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After 26 years of service, Petersburg’s Commonwealth Attorney announces retirement

PETERSBURG, Va. – The longest elected official to serve Petersburg has announced her retirement, amid one of the city's grimmest chapters in history.

After serving for 25 years and 11 months, the former Commonwealth's Attorney Cassandra Conover said she is ready for a new adventure.

"I'm actually in my dissertation phase, for my Doctorate in Education,” Conover said. “I actually defend my proposal in about four or five weeks."

Conover's rise in Petersburg started as the 80's were ending; she arrived in August 1989 and shortly after became the city’s first black public defender.

In September of 1990, the Commonwealth's Attorney Position opened up and then she was appointed on May 15, 1991.

"I'm the senior female Commonwealth's Attorney for Virginia and I'm the senior black district attorney, female district attorney in the United States,” she said.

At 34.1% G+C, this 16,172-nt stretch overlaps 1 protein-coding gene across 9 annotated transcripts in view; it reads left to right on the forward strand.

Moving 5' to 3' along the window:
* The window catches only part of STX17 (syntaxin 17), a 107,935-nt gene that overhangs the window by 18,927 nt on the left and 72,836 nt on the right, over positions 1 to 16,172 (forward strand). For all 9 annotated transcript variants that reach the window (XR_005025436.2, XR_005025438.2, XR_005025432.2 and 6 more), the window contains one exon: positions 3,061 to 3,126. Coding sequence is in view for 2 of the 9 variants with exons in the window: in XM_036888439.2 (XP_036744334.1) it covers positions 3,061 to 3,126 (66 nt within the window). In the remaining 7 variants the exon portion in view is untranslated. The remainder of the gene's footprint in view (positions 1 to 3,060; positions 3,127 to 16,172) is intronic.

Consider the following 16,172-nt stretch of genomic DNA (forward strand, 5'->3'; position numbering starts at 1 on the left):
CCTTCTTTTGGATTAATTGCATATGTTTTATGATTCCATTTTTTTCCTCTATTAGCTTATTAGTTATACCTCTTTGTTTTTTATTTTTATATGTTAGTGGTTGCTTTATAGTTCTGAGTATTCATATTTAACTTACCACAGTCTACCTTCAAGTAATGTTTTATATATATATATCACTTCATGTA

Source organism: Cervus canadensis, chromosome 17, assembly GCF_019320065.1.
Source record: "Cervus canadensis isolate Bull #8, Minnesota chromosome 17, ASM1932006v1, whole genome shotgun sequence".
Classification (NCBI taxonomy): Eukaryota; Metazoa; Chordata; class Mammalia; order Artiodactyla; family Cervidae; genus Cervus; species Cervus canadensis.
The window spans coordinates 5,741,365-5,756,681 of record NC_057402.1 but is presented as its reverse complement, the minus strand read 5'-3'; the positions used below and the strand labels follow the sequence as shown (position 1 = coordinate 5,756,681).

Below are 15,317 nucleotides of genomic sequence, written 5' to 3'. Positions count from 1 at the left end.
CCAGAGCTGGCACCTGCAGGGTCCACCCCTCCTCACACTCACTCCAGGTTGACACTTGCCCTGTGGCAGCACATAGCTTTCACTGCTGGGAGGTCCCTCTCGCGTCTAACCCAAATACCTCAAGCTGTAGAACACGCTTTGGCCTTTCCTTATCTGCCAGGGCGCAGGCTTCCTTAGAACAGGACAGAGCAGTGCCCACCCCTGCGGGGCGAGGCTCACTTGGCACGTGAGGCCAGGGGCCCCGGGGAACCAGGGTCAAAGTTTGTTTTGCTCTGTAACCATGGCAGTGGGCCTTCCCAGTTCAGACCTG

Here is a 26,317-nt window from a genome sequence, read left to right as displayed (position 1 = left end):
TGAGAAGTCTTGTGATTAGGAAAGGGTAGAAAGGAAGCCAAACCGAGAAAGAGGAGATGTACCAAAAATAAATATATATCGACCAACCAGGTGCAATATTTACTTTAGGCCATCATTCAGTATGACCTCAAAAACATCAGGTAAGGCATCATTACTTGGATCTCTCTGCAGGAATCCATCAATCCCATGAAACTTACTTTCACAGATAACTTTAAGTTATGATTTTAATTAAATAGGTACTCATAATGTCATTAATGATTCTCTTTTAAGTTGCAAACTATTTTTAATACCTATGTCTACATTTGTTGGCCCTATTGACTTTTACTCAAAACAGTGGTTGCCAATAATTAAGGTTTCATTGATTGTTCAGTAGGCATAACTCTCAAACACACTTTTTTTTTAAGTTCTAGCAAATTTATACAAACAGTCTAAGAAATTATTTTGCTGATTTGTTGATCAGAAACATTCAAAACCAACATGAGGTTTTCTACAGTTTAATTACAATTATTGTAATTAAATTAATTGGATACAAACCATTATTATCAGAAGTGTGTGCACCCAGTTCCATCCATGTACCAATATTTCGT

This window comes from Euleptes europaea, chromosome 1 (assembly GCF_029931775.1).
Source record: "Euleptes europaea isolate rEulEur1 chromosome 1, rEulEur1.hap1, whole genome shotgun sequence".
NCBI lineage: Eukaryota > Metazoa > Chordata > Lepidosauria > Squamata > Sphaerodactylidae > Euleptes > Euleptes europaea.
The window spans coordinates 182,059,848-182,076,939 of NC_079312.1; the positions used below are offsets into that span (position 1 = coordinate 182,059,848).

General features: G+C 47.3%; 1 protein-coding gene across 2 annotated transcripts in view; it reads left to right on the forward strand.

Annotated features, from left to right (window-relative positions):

Beyond the courtroom, Conover has supported many causes, including Kiwanis and Alpha Kappa Alpha, but there are two things she considers to be major achievements.

"Probably one of the biggest achievements in 1994, with then Delegate Jay Deboer, we crafted the felony child endangerment law, part b, reckless endangerment,” Conover said.

And she prosecuted the case of Johnny Webb.

"That was the first in the nation that was attempted murder by having unprotected sex, knowing that he was infected with HIV,” Conover said.

She is leaving a legacy in the courtroom and hoping to continue creating one in her community. Her life has m mostly been spent in Virginia. Conover was born in Lynchburg and graduated from the University of Virginia. After finishing law school she began work with the Tidewater Legal Aid Society – in 1987.

"I'm just a woman of God, who does what's right, whose not afraid to stand on her own,” she said.